What Will Brexit Mean For You
The UK has voted to leave the European Union, in a landmark referendum result – and many have questions and worries over their personal finances following the outcome. Money Saving Expert’s Martin Lewis answers some of your most pressing questions and we share how Profit Squirrel is giving everyone the opportunity to improve their financial position significantly.
1. What's going to happen to interest rates
A. That's a very difficult one to call. There are at least two competing pressures here.
Normally, when the pound drops, you would increase interest rates. This makes people from elsewhere want to buy pounds as they can get a better return, thus strengthening the rate. This is especially important as a weak pound makes imports more expensive, which increases inflation.
Yet there are also worries about an economic downturn. There are two main possible reasons this could happen. Firstly because of sentiment change now, and second because of changing trade relationships when we leave the EU. It is far too early to know if either of these will happen though.
To try to prevent it, you want economic stimulus, and that means cutting interest rates – as then it encourages people to spend rather than save. And while it seems with UK base rates stuck at 0.5% there's not much room to cut, some countries have even gone as far as negative interest rates.
2.What will happen to mortgage rates?
A. Much of this relates to the interest rate question above, as mortgage rates loosely follow those. However, the rate at which fixes are set is also linked to the markets' long-term view of interest rates.The markets aren't keen on Brexit, as we've seen from big falls in various indices around the world. So there may be (again a guess – no guarantee) some downward pressure, in other words meaning mortgages could get cheaper. This is balanced though by the fact that UK banks will want to keep strong capital reserves in such an uncertain time, which will discourage lending.
Overall, I suspect little change for now – and it's worth remembering UK mortgage rates are at all-time lows anyway.
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3. How will this affect 'mortgage prisoners' due to the EU Mortgage Credit Directive?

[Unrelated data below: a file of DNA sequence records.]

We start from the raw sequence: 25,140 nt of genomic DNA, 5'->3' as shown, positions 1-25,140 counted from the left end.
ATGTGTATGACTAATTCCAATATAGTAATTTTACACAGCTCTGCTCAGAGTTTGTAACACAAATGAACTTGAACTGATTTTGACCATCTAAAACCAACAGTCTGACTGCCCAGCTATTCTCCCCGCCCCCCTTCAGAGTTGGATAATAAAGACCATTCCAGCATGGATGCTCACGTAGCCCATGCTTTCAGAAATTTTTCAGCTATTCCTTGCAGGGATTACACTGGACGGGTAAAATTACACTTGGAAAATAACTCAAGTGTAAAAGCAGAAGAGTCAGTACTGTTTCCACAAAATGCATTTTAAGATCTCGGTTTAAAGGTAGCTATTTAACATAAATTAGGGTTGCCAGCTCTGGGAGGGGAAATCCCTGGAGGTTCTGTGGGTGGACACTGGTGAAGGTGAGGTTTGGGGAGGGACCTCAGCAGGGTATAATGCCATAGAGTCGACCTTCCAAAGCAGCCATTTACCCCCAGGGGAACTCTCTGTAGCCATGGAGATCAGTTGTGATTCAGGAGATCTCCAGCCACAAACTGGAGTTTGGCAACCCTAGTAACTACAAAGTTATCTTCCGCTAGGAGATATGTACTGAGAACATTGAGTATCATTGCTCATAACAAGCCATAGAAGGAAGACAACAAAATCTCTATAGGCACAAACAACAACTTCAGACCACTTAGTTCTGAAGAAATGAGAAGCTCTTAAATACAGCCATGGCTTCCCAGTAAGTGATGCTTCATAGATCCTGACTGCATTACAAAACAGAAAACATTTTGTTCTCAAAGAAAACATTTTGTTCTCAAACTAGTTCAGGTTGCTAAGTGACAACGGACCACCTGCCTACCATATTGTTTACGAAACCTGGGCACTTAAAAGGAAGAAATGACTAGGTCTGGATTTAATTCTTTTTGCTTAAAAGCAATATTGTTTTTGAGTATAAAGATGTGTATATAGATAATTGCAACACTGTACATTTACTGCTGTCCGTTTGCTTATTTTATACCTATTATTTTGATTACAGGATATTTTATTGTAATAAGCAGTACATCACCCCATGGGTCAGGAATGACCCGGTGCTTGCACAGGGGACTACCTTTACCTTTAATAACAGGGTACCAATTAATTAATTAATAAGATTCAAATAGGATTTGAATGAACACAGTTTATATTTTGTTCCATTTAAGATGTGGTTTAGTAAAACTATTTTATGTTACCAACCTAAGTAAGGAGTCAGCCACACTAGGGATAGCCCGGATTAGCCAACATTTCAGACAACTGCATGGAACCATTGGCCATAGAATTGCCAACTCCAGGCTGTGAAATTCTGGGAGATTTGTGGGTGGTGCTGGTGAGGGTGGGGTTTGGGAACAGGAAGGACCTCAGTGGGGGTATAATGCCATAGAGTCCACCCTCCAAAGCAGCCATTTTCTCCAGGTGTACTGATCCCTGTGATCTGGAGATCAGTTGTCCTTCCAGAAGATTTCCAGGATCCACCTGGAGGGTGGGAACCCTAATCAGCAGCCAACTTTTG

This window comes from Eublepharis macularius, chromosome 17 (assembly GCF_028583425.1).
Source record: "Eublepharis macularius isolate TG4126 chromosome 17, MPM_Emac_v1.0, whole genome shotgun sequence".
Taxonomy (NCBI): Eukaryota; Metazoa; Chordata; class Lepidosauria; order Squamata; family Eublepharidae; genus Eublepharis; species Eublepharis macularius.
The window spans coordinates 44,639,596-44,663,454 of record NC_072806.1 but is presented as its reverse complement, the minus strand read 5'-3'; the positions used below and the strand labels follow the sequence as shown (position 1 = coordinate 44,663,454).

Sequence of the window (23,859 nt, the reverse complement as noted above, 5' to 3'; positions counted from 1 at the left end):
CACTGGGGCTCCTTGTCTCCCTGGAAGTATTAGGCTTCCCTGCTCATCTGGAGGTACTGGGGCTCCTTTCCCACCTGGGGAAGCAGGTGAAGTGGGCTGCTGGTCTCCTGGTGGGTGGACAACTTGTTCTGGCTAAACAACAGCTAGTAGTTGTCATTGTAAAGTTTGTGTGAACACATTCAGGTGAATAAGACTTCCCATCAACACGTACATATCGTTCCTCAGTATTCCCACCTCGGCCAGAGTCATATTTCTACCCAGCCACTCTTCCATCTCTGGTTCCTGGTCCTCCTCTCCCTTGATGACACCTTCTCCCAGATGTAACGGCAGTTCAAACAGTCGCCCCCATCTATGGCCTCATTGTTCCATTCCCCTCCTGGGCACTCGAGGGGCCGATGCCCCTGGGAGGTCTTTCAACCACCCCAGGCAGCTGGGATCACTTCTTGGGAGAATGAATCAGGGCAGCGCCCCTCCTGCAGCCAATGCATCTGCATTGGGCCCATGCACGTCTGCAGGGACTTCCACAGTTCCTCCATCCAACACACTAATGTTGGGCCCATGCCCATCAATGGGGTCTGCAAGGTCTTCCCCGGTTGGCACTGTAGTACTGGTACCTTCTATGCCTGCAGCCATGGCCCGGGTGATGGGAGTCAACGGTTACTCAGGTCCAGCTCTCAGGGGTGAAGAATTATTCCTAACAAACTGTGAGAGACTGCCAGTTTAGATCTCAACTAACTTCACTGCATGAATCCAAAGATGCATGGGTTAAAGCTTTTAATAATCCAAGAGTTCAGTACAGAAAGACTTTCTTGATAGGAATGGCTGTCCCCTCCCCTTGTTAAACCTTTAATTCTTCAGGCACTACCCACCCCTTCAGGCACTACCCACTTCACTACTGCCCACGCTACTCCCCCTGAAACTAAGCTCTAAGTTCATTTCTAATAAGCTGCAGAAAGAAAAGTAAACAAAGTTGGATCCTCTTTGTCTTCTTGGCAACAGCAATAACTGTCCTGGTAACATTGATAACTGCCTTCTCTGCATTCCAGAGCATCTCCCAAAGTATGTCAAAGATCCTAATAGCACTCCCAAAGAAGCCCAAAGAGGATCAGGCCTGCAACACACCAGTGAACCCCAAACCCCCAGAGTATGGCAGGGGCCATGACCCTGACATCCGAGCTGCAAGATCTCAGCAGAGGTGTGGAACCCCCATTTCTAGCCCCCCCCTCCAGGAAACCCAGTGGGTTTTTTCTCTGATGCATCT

A. I've been campaigning about the EU Mortage Credit Directive's impact on remortgaging. Sensible rules have been introduced to ensure that first-timers can afford their mortgages, but the same rules are also being applied to those just switching their mortgage deal.
This has led to the farce of some people being told "you can't afford a cheaper mortgage".
When challenged on this, the EU tells me that this is due to how our regulator the Financial Conduct Authority (FCA) interprets the directive, while the FCA says it has no choice and that it's an EU rule.
The UK will no longer be bound by this directive once we leave in a couple of years. Until then, the question is: can the FCA reinterpret? Watch this space.
4. What is going to happen to house prices – is it worth me completing my purchase?
A. House prices are a funny thing. In most areas we worry about price rises, but for homes many celebrate it. And in some ways that’s right – increased prices can lower your loan to value, which means a cheaper mortgage is possible, plus if you sell the property and aren’t moving to a bigger one you can cash in. Yet for others rising house prices stop them ever owning a property.
As for what will happen due to Brexit, that's anyone's guess. It’s possible there will be market uncertainty, and people may wait and stop transacting, which will lower demand and therefore prices. Plus if a lack of confidence reduces the overseas buyers (many from outside the EU) that lack of demand could trickle down too.
However we still have an issue with undersupply in many parts of the country which is a powerful factor in keeping prices at current high levels.